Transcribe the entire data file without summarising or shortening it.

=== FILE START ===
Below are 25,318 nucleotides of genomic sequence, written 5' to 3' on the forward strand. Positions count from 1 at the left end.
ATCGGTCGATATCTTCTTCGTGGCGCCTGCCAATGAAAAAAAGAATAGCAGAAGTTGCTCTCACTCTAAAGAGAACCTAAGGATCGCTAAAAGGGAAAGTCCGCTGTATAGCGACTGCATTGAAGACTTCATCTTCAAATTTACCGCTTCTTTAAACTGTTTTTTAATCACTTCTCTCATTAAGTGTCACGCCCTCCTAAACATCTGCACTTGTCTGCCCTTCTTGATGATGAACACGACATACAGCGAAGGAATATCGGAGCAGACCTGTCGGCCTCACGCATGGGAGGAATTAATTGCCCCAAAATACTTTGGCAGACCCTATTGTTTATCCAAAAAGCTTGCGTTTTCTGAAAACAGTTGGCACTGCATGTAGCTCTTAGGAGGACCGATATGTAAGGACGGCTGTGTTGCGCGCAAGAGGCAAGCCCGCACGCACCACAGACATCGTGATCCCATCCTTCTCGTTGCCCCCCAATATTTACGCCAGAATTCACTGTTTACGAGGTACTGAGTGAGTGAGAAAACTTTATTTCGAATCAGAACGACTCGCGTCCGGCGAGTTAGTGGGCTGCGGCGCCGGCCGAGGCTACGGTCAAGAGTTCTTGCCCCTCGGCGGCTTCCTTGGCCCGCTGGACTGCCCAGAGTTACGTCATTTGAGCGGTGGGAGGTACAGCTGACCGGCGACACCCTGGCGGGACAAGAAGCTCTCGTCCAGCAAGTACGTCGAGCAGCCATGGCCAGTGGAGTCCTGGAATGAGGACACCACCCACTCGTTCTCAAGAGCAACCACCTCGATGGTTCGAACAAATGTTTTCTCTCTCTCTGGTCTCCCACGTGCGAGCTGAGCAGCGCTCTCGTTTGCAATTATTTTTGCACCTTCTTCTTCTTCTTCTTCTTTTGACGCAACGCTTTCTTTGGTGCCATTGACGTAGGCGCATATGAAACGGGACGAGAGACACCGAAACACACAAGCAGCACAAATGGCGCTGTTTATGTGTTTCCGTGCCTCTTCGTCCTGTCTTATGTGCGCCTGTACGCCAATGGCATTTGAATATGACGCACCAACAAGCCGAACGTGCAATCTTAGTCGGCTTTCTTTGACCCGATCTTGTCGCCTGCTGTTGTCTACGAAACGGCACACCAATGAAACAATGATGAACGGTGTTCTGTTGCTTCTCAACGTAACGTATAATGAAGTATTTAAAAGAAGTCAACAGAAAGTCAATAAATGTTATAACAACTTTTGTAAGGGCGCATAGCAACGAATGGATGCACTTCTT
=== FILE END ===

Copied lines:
Below are 25,318 nucleotides of genomic sequence, written 5' to 3' on the forward strand. Positions count from 1 at the left end.
ATCGGTCGATATCTTCTTCGTGGCGCCTGCCAATGAAAAAAAGAATAGCAGAAGTTGCTCTCACTCTAAAGAGAACCTAAGGATCGCTAAAAGGGAAAGTCCGCTGTATAGCGACTGCATTGAAGACTTCATCTTCAAATTTACCGCTTCTTTAAACTGTTTTTTAATCACTTCTCTCATTAAGTGTCACGCCCTCCTAAACATCTGCACTTGTCTGCCCTTCTTGATGATGAACACGACATACAGCGAAGGAATATCGGAGCAGACCTGTCGGCCTCACGCATGGGAGGAATTAATTGCCCCAAAATACTTTGGCAGACCCTATTGTTTATCCAAAAAGCTTGCGTTTTCTGAAAACAGTTGGCACTGCATGTAGCTCTTAGGAGGACCGATATGTAAGGACGGCTGTGTTGCGCGCAAGAGGCAAGCCCGCACGCACCACAGACATCGTGATCCCATCCTTCTCGTTGCCCCCCAATATTTACGCCAGAATTCACTGTTTACGAGGTACTGAGTGAGTGAGAAAACTTTATTTCGAATCAGAACGACTCGCGTCCGGCGAGTTAGTGGGCTGCGGCGCCGGCCGAGGCTACGGTCAAGAGTTCTTGCCCCTCGGCGGCTTCCTTGGCCCGCTGGACTGCCCAGAGTTACGTCATTTGAGCGGTGGGAGGTACAGCTGACCGGCGACACCCTGGCGGGACAAGAAGCTCTCGTCCAGCAAGTACGTCGAGCAGCCATGGCCAGTGGAGTCCTGGAATGAGGACACCACCCACTCGTTCTCAAGAGCAACCACCTCGATGGTTCGAACAAATGTTTTCTCTCTCTCTGGTCTCCCACGTGCGAGCTGAGCAGCGCTCTCGTTTGCAATTATTTTTGCACCTTCTTCTTCTTCTTCTTCTTTTGACGCAACGCTTTCTTTGGTGCCATTGACGTAGGCGCATATGAAACGGGACGAGAGACACCGAAACACACAAGCAGCACAAATGGCGCTGTTTATGTGTTTCCGTGCCTCTTCGTCCTGTCTTATGTGCGCCTGTACGCCAATGGCATTTGAATATGACGCACCAACAAGCCGAACGTGCAATCTTAGTCGGCTTTCTTTGACCCGATCTTGTCGCCTGCTGTTGTCTACGAAACGGCACACCAATGAAACAATGATGAACGGTGTTCTGTTGCTTCTCAACGTAACGTATAATGAAGTATTTAAAAGAAGTCAACAGAAAGTCAATAAATGTTATAACAACTTTTGTAAGGGCGCATAGCAACGAATGGATGCACTTCTT